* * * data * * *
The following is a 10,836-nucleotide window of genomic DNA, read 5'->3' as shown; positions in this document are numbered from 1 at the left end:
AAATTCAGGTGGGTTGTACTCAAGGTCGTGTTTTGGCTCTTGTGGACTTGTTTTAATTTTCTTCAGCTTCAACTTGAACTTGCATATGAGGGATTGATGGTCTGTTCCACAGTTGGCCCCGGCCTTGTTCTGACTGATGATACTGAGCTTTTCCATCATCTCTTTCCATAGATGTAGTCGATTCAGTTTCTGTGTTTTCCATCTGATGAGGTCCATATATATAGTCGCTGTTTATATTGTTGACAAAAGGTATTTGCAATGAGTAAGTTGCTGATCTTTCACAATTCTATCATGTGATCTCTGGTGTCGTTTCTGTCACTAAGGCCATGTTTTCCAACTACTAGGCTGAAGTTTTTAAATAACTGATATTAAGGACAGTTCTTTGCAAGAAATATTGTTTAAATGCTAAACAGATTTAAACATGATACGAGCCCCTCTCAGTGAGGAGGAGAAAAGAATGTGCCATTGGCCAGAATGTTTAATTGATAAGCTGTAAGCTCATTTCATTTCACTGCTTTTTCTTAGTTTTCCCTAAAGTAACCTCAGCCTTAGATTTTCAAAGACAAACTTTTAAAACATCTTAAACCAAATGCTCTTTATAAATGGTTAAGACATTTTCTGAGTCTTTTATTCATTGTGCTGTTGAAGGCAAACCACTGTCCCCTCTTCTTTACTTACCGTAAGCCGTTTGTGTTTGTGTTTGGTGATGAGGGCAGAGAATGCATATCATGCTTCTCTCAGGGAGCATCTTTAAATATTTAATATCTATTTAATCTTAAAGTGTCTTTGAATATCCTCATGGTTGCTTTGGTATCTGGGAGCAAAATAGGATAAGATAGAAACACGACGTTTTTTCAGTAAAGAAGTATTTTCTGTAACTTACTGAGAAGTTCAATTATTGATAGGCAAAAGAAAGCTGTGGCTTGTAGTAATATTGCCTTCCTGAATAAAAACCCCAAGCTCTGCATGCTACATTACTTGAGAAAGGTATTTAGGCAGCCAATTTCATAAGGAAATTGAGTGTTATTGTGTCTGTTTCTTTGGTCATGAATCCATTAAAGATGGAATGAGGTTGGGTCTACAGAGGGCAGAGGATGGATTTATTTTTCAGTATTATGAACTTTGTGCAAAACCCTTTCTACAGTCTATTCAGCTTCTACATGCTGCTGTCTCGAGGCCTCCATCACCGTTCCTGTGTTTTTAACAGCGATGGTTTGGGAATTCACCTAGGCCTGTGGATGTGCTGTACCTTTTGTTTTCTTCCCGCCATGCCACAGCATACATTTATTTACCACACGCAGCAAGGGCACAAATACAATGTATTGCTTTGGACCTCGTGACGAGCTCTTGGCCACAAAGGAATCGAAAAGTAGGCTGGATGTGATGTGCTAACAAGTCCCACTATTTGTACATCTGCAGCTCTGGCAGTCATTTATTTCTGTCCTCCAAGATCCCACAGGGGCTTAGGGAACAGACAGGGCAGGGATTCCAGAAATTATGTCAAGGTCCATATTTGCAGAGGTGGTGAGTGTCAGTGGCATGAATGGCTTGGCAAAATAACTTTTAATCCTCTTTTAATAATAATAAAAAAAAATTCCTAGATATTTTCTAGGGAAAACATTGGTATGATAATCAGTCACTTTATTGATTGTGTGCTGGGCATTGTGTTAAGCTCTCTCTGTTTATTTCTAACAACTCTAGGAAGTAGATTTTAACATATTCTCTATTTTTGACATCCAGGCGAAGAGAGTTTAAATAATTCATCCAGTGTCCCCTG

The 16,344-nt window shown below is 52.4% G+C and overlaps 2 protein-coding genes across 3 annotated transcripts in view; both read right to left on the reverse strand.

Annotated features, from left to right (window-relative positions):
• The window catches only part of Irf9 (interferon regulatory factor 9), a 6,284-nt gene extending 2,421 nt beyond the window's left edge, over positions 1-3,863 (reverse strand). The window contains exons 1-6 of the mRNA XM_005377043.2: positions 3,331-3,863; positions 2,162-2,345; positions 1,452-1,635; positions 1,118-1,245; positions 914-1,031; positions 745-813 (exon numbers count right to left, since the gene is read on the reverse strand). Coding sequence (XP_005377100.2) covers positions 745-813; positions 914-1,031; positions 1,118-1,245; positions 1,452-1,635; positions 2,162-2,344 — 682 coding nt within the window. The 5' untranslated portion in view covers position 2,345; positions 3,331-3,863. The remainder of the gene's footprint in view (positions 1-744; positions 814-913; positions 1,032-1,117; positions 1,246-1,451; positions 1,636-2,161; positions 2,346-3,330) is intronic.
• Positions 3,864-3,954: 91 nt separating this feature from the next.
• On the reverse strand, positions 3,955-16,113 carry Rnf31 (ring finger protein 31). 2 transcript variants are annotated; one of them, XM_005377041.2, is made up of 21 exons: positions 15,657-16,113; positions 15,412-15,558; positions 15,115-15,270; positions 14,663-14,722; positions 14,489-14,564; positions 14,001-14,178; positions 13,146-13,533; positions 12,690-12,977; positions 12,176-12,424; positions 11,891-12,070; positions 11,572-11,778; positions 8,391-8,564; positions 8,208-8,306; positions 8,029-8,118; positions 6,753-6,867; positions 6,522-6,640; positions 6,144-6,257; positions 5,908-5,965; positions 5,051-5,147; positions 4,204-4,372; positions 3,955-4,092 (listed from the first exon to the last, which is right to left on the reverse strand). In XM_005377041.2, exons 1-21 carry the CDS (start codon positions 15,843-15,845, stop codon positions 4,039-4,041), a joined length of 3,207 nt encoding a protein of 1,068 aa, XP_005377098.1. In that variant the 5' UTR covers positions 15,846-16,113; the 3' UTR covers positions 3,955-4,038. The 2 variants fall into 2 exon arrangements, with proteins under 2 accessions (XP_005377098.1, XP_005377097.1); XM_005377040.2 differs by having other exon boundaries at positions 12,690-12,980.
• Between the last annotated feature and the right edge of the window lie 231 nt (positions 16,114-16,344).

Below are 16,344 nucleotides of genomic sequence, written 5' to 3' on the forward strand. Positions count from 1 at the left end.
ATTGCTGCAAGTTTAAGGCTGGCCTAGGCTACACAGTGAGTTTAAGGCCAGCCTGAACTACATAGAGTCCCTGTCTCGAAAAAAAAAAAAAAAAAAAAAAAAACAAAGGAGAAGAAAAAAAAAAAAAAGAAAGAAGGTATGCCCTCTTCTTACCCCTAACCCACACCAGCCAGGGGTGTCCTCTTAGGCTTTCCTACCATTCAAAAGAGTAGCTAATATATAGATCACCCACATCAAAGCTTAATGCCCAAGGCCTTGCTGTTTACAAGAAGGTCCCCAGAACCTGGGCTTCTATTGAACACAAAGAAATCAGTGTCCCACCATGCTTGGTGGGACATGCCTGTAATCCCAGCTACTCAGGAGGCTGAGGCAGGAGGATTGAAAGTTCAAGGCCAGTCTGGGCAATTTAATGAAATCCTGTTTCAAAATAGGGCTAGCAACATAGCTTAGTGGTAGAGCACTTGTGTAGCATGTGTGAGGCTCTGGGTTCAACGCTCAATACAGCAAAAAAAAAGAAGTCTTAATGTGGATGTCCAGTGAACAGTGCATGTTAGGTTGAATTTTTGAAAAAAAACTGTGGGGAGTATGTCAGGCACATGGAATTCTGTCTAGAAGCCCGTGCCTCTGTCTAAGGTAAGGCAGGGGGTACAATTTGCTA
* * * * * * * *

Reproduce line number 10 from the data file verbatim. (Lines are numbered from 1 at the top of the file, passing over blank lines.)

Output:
ATTGCTGCAAGTTTAAGGCTGGCCTAGGCTACACAGTGAGTTTAAGGCCAGCCTGAACTACATAGAGTCCCTGTCTCGAAAAAAAAAAAAAAAAAAAAAAAAACAAAGGAGAAGAAAAAAAAAAAAAAGAAAGAAGGTATGCCCTCTTCTTACCCCTAACCCACACCAGCCAGGGGTGTCCTCTTAGGCTTTCCTACCATTCAAAAGAGTAGCTAATATATAGATCACCCACATCAAAGCTTAATGCCCAAGGCCTTGCTGTTTACAAGAAGGTCCCCAGAACCTGGGCTTCTATTGAACACAAAGAAATCAGTGTCCCACCATGCTTGGTGGGACATGCCTGTAATCCCAGCTACTCAGGAGGCTGAGGCAGGAGGATTGAAAGTTCAAGGCCAGTCTGGGCAATTTAATGAAATCCTGTTTCAAAATAGGGCTAGCAACATAGCTTAGTGGTAGAGCACTTGTGTAGCATGTGTGAGGCTCTGGGTTCAACGCTCAATACAGCAAAAAAAAAGAAGTCTTAATGTGGATGTCCAGTGAACAGTGCATGTTAGGTTGAATTTTTGAAAAAAAACTGTGGGGAGTATGTCAGGCACATGGAATTCTGTCTAGAAGCCCGTGCCTCTGTCTAAGGTAAGGCAGGGGGTACAATTTGCTA